• How much sun does the flat get? God I know this sounds like the most middle-aged thing ever, but it turns out wine mums are onto a good thing here. North-facing windows are the best. Try and avoid south-facing, if you can. It’ll help with your mental health, mold, and everything, I promise. If I had a north-facing window I’d probably have a boyfriend by now. I miss direct sunlight, that bitch works hard.

  • Shower water pressure. Dunedin showers are notoriously bad, I’ve bathed under a dribble before, which can suck for masturbating/recreating human warmth. I know it can look weird, but don’t be afraid to quickly test it in an open home. The shower pressure that is, not the masturbation.

  • How soundproof are the walls? Having to repeatedly hear your mate have sex is the quickest way for a friendship to collaspe. Or get weird.

  • Can the size of the kitchen withstand a few dirty dishes? In my 2nd year, I had the cutest, but the fucking tiniest kitchen. We all loved it, until like one person forgot to clean up immediately after dinner and there was no avoiding the mess. You want enough bench space that if a few dishes build up, you’re not going to want to immediately move out.

  • How would the space work if you want to host parties? Is there an obvious flow to the house?

  • Do the windows close properly? Once I viewed a flat on a beautiful, dunner stunner where the flat windows were all open to let in the sun. I signed the flat and needless to say, come winter, they did not close properly and we had a problem.

  • Is the source of heating in a good place? If it’s in a lounge, great. If a heat pump is in the hallway, or a bedroom that used to be a lounge in the 19th century, then not so great.

  • How private are the bedrooms? Will you have to close the curtains every time you get dressed to avoid the neighbours? Are the neighbours cute?

  • Where is the bathroom located? Look, from all my flatting experiences, my bathroom has always been located off from the lounge. It’s not a biggie, but literally every time there’s guests in the lounge I have to be self conscious of how loudly I shit or piss. If the bathroom is off a corridor, that’s ideal.

  • What’s the neighborhood like? If you’re looking to study in a party-area, you’re going to get fed up pretty fucking quickly. See if you can hear the neighbours, and check for overflowing bins as a sign of a party flat.

  • What’s the vibe you get from the landlord? Personally, I've alway avoided signing with agents in favour of independent landlords that are much more likely to fix things, keep in contact and just altogether be a good cunt. Things will go wrong, you just want someone there to help make it right again.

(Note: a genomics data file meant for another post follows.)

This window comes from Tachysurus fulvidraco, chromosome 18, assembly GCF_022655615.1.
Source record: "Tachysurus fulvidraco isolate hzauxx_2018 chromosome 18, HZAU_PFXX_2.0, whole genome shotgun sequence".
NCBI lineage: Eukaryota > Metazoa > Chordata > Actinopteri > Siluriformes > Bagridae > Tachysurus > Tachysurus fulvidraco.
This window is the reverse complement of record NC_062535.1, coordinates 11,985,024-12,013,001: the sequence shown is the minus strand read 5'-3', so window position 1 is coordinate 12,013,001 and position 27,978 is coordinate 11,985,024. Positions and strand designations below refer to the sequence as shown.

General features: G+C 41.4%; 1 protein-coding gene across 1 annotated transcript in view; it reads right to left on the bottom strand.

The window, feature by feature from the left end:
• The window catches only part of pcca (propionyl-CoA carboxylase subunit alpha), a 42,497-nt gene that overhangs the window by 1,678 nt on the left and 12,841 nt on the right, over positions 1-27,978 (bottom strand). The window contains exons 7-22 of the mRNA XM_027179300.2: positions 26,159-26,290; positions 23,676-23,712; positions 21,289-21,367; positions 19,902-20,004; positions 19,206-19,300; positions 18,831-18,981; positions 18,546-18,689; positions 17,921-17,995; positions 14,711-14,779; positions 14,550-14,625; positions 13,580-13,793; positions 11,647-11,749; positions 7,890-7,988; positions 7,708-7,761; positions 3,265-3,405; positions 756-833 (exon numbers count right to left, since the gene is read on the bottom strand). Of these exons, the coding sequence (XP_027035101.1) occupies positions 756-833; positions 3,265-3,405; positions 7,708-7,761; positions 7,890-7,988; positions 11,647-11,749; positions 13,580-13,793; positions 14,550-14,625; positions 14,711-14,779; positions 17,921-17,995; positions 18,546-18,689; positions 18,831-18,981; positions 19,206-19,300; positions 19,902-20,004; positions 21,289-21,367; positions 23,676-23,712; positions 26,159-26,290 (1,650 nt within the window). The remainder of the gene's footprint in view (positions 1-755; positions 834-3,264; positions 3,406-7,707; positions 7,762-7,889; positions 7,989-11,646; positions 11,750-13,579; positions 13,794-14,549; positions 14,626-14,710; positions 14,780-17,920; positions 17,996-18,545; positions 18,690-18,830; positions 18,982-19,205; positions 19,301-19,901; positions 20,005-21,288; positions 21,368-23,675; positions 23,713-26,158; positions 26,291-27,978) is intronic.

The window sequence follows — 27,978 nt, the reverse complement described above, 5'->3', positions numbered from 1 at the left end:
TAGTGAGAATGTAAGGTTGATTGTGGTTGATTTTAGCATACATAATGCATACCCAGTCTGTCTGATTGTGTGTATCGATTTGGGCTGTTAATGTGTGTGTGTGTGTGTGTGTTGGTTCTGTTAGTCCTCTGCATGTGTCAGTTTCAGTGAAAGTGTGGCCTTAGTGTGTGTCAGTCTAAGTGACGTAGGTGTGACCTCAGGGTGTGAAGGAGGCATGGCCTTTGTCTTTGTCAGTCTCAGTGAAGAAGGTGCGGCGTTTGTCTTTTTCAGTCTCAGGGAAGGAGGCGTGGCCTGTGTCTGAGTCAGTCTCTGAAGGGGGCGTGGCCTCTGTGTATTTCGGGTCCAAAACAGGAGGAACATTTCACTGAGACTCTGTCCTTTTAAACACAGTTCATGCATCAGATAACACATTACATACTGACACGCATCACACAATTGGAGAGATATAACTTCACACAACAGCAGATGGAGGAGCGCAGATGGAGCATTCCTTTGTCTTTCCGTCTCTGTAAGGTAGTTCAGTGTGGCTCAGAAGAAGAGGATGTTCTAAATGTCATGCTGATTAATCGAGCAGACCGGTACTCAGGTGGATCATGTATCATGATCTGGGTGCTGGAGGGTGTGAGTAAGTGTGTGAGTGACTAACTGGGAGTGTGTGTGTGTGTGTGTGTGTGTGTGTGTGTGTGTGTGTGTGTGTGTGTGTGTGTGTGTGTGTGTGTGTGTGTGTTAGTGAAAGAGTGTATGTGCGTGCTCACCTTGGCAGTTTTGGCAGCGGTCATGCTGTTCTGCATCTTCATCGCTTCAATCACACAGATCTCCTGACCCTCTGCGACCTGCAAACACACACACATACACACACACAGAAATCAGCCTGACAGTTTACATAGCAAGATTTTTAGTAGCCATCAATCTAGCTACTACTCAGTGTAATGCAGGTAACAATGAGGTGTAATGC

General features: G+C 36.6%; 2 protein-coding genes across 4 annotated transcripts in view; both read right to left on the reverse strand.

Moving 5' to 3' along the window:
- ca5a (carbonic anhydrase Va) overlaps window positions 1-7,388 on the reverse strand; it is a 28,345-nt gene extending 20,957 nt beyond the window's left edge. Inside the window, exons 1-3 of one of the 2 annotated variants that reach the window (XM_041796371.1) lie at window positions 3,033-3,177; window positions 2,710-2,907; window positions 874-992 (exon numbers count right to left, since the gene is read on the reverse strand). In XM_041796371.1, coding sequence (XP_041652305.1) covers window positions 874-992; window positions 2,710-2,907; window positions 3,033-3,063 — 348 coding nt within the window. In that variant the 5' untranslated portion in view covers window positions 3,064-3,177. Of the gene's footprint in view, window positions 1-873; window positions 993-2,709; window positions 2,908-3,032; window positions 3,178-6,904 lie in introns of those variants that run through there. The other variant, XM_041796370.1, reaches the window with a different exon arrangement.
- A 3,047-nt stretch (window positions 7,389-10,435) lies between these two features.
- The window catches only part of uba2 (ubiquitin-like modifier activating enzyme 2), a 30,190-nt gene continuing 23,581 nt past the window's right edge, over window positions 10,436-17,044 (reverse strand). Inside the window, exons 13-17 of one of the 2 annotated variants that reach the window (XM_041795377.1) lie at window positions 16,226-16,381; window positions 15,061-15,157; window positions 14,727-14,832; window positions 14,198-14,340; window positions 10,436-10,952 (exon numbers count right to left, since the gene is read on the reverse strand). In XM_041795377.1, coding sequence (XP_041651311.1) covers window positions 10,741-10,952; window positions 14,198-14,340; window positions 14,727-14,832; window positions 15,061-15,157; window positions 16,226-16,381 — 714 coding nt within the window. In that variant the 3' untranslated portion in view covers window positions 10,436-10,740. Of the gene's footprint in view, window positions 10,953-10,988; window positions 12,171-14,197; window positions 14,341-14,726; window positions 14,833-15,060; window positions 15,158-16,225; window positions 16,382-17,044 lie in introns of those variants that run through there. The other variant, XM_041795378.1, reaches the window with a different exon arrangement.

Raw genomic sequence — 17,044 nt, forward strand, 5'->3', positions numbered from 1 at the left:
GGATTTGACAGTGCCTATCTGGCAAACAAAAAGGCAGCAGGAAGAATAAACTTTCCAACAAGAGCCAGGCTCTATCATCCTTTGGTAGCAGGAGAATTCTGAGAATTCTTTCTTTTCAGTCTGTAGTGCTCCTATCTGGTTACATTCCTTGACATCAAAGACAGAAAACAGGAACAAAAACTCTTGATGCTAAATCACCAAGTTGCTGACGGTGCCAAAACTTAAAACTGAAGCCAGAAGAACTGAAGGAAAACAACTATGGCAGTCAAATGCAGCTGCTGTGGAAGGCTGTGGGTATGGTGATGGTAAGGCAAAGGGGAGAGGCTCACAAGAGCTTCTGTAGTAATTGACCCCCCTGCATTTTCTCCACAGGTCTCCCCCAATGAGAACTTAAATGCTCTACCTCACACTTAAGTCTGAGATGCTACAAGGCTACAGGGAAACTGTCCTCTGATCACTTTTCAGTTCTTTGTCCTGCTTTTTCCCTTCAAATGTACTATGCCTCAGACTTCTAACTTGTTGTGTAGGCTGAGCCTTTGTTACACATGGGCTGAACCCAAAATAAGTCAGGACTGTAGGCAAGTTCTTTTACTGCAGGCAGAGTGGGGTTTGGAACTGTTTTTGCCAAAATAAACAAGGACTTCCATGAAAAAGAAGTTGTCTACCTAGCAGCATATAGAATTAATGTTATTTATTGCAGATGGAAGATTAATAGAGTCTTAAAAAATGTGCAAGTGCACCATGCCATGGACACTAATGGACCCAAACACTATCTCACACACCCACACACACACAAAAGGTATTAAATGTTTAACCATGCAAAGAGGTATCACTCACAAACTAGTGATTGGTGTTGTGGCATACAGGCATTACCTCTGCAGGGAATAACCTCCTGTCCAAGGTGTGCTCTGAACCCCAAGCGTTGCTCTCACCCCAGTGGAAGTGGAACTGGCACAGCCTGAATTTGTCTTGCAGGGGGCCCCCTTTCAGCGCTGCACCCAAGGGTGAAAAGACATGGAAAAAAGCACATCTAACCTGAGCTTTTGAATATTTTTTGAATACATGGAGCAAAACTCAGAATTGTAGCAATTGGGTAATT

• How well do you know your flatmates? If any flatmates have chemistry, be cautious. They’ll probably fuck and then make things weird for the group dynamic.

Most importantly, don’t settle: If a flat just doesn’t give you good vibes, don’t sign it. Even if it’s the end of the year and the flats are all drying up. Even if you’ve literally looked at 20 other places. Even, even, even. In my years as a Dunedin student I have realised that there is nothing worse than a shit flat. Even if the rent is cheap and you can put that money into power. Even if the location is close to uni. If the vibe is off, it’s off. Winter is already hard enough as it is, you don’t want to make it worse by living in a damp, cold, small room. It’s better to live further out and have a decent house. There’s lots of flats in Dunedin, there’s no shortage. Worse case scenario? You might not live with your friends, which is not the most terrible situation to happen. If you have a shit flat, you will probably get miserable and hate your friends anyway. Your friends can always come round to your room as visitors, but you don’t want to be the person telling them to shut the fuck up past midnight on a weeknight. By not settling, this doesn’t mean to be unrealistic. You’re probably not going to get a kitchen island or a cute vintage fireplace (still, every year, I hope). This means standing your ground in the face of peer pressure to be chill and cool. Signing a flat is a big deal. That’s your home for a year, come good, come bad, come breakup and party. Can you cry there? Can you laugh there? Dear friends, can you build a life there?

This article first appeared in Issue 6, 2020.
Posted 4:06pm Sunday 10th May 2020 by Caroline Moratti.